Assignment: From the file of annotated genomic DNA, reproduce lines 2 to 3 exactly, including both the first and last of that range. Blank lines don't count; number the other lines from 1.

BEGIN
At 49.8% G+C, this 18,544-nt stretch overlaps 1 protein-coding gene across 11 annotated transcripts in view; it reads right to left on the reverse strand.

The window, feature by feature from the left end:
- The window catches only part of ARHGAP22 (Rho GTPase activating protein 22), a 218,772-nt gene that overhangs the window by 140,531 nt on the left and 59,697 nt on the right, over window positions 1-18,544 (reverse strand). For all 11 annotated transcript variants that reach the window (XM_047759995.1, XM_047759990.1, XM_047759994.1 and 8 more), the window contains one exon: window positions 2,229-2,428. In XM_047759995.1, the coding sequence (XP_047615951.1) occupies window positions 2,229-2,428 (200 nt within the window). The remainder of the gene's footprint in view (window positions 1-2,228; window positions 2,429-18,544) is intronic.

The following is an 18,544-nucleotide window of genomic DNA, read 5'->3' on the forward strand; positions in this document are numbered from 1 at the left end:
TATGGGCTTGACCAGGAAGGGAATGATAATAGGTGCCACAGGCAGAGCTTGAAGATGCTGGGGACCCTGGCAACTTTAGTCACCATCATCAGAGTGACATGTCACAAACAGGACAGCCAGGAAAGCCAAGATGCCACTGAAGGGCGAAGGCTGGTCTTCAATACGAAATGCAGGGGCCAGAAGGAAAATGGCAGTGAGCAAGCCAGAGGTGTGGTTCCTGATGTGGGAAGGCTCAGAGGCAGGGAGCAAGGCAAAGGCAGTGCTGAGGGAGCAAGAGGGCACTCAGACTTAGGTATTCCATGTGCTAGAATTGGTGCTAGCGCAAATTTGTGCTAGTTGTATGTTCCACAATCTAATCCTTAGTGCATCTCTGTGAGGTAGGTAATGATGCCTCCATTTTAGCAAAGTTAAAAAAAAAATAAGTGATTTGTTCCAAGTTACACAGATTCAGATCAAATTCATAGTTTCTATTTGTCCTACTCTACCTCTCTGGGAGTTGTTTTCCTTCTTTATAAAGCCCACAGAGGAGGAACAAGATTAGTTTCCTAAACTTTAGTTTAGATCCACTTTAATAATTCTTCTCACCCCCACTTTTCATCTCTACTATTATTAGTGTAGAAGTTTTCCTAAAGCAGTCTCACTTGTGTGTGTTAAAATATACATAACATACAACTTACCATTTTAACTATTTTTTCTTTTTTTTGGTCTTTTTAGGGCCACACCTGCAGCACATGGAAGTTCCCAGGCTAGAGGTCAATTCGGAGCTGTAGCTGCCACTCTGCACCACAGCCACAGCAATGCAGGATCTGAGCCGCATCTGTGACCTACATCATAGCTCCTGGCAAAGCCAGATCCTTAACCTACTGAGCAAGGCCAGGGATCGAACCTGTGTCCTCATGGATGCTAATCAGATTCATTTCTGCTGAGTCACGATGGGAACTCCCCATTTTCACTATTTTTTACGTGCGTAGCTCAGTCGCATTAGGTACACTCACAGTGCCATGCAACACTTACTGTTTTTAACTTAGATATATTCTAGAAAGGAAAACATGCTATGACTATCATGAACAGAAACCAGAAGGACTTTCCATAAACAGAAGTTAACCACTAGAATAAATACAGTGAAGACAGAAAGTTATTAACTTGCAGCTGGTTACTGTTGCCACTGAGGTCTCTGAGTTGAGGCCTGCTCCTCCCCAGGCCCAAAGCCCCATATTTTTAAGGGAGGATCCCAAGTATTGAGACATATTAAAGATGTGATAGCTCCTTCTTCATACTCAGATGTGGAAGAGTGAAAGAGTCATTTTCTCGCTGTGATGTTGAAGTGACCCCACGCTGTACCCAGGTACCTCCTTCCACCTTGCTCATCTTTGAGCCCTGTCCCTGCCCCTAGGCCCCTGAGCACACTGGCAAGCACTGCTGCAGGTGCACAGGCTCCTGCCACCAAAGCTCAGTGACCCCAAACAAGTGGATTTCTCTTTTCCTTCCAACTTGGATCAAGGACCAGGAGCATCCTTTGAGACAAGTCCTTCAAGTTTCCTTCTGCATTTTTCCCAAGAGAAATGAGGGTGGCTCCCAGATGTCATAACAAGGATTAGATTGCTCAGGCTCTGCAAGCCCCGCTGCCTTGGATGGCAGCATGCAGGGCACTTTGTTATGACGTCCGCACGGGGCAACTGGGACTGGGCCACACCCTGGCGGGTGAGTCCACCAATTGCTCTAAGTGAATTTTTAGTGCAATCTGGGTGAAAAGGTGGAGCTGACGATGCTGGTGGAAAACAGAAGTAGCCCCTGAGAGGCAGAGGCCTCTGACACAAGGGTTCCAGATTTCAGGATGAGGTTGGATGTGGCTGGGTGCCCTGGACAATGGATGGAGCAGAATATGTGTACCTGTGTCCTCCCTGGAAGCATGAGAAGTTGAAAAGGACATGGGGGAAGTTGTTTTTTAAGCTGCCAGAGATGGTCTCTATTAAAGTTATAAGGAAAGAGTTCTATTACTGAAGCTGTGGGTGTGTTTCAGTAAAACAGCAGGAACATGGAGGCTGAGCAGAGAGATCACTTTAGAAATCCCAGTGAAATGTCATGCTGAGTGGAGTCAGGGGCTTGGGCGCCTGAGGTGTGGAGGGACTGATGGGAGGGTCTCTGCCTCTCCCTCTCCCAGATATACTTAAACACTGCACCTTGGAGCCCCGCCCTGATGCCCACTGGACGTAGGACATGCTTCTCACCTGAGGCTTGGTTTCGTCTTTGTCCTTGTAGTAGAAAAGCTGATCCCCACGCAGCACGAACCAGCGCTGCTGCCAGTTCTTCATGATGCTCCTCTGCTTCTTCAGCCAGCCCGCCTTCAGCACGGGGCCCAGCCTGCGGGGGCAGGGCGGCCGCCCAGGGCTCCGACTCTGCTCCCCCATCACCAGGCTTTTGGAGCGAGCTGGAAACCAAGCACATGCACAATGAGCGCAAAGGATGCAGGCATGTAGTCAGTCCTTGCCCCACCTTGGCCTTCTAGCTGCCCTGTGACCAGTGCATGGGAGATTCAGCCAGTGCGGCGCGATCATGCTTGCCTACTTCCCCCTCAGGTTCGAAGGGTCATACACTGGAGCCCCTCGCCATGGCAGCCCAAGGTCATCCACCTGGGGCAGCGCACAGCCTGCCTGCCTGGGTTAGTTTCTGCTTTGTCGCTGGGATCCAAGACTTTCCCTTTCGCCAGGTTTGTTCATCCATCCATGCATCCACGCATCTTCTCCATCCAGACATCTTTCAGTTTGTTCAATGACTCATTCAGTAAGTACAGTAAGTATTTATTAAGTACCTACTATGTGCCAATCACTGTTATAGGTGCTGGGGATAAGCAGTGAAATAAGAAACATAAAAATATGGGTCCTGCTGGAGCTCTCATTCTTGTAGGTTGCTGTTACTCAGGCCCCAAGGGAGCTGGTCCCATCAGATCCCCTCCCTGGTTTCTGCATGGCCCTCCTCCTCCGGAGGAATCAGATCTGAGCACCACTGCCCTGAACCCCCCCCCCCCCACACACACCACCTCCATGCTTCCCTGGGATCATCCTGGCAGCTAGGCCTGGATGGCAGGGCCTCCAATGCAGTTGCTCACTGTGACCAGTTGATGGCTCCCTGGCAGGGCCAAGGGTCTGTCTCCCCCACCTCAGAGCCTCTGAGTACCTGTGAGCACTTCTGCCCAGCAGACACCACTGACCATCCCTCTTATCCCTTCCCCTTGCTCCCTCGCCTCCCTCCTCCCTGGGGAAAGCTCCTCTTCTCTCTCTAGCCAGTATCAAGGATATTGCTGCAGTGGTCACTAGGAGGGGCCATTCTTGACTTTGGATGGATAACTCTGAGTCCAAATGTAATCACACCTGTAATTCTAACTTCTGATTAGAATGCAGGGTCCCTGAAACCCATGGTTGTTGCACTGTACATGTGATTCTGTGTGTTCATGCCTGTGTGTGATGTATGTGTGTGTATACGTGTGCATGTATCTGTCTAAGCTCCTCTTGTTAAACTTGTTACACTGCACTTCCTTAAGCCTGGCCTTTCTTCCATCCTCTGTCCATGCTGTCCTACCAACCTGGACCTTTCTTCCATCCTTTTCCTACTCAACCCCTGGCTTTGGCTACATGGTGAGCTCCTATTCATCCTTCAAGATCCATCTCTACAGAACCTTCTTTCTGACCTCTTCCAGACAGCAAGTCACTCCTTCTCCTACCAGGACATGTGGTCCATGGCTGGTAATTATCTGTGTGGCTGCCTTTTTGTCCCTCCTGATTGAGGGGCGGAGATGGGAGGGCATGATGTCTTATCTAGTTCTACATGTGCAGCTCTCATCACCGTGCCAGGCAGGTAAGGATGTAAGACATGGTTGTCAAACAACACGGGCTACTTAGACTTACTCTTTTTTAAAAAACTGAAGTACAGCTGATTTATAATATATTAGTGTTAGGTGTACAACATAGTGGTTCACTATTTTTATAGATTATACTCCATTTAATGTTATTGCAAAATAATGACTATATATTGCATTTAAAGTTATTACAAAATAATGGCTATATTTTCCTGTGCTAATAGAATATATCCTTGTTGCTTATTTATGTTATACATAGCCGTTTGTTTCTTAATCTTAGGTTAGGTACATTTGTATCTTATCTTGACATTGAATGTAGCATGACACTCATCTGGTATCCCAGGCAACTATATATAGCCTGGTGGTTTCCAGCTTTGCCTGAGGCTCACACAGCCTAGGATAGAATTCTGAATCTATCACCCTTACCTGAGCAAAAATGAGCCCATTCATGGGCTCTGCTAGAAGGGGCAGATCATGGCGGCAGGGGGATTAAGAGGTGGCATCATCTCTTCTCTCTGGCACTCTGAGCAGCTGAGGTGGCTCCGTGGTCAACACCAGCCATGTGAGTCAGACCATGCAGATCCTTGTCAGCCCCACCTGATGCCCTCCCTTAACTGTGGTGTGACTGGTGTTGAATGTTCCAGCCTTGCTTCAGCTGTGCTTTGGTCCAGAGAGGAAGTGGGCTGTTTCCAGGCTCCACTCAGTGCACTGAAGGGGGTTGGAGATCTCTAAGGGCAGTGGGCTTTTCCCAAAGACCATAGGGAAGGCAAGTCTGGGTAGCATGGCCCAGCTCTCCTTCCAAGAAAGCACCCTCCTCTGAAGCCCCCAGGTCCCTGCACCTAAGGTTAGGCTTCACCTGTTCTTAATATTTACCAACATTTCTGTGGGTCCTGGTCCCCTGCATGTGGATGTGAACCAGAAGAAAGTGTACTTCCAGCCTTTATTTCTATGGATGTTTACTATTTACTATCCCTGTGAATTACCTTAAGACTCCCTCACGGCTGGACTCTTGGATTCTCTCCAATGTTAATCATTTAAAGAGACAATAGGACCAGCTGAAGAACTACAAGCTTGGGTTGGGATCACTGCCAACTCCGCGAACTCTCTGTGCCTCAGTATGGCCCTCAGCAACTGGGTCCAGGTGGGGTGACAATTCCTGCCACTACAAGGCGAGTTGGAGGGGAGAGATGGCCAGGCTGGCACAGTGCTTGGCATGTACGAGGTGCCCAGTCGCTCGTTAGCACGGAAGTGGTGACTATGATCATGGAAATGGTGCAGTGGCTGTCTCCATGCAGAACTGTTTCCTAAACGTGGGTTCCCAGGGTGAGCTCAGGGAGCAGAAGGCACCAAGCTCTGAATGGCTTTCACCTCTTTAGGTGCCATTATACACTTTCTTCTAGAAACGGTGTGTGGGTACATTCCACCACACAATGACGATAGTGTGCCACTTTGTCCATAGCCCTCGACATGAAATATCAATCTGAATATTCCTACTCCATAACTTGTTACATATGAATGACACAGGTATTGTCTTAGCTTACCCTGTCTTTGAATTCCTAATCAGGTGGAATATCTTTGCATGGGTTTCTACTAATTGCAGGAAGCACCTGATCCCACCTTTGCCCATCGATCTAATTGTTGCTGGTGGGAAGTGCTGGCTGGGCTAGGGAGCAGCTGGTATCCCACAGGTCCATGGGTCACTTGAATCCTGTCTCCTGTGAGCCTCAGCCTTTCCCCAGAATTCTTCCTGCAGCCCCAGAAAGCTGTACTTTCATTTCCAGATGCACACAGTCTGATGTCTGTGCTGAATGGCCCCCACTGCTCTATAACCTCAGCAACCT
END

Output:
The window, feature by feature from the left end:
- The window catches only part of ARHGAP22 (Rho GTPase activating protein 22), a 218,772-nt gene that overhangs the window by 140,531 nt on the left and 59,697 nt on the right, over window positions 1-18,544 (reverse strand). For all 11 annotated transcript variants that reach the window (XM_047759995.1, XM_047759990.1, XM_047759994.1 and 8 more), the window contains one exon: window positions 2,229-2,428. In XM_047759995.1, the coding sequence (XP_047615951.1) occupies window positions 2,229-2,428 (200 nt within the window). The remainder of the gene's footprint in view (window positions 1-2,228; window positions 2,429-18,544) is intronic.